Paul sent this after he led a workshop at Windhorse called “Writing Life”, a wonderful time of memoir writing. We hope he’ll be back again next year.
I raise the blind early on Friday morning. There are sheets of rain and low, grey, billowing cloud over the treetops. I had wanted to spend the early morning out there, but as the day will end with a nightwalk, I save the forest until later. As I walk into the dining room for a cup of tea, there are already sounds from behind the closed kitchen door. Anke, who is cooking for us this weekend, is already at work.
The Writing Life group met for the first time last night around the dining table, and the first thing we did was to share a meal together: Squash Portobello Casserole with tomato sauce, topped with local Gouda cheese, a mixed steamed beet salad and spring kale coleslaw. We were strangers then, this group that gathered to share stories from our lives, but as we sat around the big, wooden table, savouring the delights of unexpected flavours, we found the common threads that linked us together, and the strangeness lessened.
Now it is breakfast time and one by one we emerge from the bedrooms of Juniper Lodge. I have put names to faces now: Jennifer, Liz, Gertrude, Stephen, Blanca, Julie, Joan, Louise and Patrick. We help ourselves to slow cooked oat groats with yoghurt and fresh almond milk and sprinkle this with a cornucopia of delicious toppings.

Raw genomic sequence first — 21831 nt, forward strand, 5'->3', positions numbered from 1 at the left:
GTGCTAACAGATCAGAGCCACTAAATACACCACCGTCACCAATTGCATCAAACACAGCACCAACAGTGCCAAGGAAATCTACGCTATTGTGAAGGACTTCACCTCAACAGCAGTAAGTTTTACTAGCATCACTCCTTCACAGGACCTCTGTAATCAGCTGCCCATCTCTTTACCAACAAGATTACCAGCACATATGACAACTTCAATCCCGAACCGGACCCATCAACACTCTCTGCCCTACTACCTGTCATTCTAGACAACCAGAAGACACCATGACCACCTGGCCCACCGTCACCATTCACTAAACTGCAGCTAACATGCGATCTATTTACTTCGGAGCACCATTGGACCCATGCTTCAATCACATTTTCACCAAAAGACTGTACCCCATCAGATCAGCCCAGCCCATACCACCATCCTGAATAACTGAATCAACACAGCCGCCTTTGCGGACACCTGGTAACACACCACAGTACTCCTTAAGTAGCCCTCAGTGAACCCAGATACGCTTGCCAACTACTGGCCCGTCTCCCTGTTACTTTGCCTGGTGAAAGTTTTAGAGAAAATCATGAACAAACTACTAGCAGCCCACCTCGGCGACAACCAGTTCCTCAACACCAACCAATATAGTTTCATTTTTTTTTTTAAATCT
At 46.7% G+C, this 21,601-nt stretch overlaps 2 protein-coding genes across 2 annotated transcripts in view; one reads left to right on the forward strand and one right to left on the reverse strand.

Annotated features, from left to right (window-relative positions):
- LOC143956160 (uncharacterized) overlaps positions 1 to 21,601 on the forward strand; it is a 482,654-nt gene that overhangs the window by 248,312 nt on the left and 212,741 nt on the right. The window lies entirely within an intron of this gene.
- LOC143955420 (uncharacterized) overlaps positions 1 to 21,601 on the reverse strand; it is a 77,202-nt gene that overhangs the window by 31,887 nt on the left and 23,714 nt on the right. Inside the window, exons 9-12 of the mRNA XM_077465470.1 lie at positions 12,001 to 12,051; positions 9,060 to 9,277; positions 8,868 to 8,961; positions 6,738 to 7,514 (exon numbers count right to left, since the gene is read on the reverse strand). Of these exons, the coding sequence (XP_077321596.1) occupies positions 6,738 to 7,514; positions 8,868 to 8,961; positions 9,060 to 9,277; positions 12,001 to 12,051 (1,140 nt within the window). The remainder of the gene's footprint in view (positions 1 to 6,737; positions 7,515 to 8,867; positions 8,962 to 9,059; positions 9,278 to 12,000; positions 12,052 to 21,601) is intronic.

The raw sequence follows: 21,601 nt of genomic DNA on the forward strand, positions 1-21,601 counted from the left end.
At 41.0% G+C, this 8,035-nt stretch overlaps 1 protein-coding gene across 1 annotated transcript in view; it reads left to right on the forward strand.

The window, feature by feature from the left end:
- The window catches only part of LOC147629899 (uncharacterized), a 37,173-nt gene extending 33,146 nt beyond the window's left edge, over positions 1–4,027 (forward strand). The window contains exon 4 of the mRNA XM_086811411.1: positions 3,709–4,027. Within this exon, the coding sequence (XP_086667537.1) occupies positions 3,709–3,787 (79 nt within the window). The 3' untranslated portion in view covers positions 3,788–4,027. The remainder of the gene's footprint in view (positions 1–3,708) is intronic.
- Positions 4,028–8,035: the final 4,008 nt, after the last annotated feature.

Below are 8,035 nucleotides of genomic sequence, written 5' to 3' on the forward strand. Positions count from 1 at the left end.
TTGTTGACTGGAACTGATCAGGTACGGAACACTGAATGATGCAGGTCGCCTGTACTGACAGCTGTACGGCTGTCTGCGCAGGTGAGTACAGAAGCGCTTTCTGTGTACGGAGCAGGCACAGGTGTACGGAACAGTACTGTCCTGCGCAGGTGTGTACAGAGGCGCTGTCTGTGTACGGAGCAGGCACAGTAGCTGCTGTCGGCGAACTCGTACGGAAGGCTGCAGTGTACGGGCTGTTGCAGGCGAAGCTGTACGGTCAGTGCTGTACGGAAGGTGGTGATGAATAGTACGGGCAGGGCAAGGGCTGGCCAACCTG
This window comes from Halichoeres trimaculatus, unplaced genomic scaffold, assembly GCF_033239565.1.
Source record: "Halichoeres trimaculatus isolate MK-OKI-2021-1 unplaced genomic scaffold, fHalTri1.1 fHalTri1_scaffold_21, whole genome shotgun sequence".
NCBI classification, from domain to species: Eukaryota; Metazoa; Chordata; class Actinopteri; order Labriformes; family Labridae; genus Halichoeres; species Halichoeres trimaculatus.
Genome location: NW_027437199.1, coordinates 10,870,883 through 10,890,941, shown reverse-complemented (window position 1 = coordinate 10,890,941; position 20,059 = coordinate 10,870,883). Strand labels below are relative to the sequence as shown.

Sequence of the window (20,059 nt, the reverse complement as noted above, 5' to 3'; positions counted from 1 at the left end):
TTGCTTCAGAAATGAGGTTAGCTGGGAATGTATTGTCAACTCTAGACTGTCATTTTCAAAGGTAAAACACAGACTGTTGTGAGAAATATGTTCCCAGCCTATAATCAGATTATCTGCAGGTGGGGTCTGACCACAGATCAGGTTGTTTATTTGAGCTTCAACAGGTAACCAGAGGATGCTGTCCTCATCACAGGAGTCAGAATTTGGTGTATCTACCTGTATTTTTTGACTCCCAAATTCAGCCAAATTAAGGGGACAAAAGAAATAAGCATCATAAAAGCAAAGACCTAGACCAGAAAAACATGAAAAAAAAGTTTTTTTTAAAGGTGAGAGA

It is the dining table that will be at the heart of this weekend. It is where we will come after writing and reading out loud: traumatic moments remembered, buried memories recovered. Here in the dining room, full of light and comfortably embraced by the forest, there will always be something to look forward to: new flavours, new colours and new textures; foods that heal.
In the morning session I talk about storytelling and the importance of sensory detail in writing, how we must evoke a response from the reader that calls upon all of the senses. As time passes a delicious smell starts to drift from the kitchen. When we file though to the dining room at lunchtime, the anticipation is almost overwhelming and Anke stands at the head of the table to introduce the food. I experience something close to sensory overload as I see the mushroom and spinach frittata, quinoa tabouleh with olives, mesculin mix salad and a plate of freshly cut radishes.
In the afternoon there is more writing to be done, more stories to be shared and as time passes the anticipation mounts again. We have had three meals and know that this food is something special. Before coming to Nova Scotia I had spent the previous two weeks in hotel rooms in England, scouring rainsoaked towns each evening for something to eat that wasn’t deep fried, or cooked and frozen in a factory months before. For me, it is as though I have arrived in a culinary heaven. At six we file into the kitchen again to find a brown rice medley, with roasted sweet potato, curried cabbage, tamari roasted walnuts and fresh spinach with sprouts. There is also a bowl of grated carrot and a sauce with turmeric, herbs and garlic. I stand and just look at the table and enjoy the wonderful tapestry of colours.
Now it is time for the nightwalk. As light falls we stand around the fire, wrapped up against the cold, and watch the logs crackling and sparking in the near darkness. Above us, the wind roars like an ocean in the forest canopy and the woodsmoke swirls and dances about our bodies. Then, slowly and silently, the person ahead just a featureless shape, we walk into the heart of the forest.